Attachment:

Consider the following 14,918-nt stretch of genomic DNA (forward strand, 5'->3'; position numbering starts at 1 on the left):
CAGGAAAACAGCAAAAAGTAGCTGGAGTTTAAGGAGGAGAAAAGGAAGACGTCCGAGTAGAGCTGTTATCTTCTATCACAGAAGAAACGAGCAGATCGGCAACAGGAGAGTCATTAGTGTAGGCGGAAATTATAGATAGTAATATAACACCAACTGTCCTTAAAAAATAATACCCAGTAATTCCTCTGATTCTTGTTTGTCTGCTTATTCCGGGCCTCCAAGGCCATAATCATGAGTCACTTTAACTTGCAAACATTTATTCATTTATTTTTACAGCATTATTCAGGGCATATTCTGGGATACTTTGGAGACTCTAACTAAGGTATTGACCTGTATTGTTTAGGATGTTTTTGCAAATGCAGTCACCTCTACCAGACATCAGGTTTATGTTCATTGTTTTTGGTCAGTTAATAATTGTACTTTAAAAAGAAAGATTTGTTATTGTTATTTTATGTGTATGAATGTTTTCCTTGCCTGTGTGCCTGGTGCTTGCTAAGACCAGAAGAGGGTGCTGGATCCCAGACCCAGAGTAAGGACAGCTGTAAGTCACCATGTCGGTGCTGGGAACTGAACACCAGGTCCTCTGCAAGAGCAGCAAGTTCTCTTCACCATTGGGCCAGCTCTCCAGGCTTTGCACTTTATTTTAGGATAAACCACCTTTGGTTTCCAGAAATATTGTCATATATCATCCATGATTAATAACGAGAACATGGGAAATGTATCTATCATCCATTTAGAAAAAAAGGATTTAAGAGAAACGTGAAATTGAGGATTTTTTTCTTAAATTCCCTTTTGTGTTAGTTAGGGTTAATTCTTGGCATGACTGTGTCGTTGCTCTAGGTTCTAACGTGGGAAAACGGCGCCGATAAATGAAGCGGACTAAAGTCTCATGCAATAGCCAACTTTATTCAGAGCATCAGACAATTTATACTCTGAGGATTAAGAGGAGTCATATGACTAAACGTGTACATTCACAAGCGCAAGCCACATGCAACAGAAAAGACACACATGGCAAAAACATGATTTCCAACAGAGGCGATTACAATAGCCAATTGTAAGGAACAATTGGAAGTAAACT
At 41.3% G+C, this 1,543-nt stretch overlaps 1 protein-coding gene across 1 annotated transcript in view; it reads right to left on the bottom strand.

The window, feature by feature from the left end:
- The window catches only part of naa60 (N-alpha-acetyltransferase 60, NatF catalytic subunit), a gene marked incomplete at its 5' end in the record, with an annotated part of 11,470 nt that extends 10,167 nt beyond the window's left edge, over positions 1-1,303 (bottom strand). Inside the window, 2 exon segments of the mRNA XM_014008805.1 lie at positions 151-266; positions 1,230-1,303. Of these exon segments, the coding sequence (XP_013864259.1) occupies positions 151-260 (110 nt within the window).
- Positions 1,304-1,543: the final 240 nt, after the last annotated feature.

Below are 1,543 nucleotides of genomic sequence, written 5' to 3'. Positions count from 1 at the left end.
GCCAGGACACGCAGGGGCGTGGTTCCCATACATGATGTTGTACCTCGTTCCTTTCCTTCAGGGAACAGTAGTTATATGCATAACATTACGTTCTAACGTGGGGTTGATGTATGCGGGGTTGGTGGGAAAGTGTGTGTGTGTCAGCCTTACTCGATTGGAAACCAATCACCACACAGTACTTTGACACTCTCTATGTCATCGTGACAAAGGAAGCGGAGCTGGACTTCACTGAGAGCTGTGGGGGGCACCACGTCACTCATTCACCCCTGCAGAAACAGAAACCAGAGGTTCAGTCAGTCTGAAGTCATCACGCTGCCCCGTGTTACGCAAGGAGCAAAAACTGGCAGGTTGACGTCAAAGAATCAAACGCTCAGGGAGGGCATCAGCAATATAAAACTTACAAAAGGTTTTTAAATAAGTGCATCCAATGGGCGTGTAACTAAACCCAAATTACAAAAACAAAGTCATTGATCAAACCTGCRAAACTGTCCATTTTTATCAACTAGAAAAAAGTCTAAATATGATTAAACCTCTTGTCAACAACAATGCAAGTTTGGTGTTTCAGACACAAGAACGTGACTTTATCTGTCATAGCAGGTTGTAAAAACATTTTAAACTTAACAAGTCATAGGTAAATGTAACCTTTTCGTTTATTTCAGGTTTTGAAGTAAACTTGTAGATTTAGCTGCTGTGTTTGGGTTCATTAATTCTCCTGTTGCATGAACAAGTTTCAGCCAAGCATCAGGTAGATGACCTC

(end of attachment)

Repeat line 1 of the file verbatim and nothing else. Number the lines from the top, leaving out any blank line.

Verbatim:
Consider the following 14,918-nt stretch of genomic DNA (forward strand, 5'->3'; position numbering starts at 1 on the left):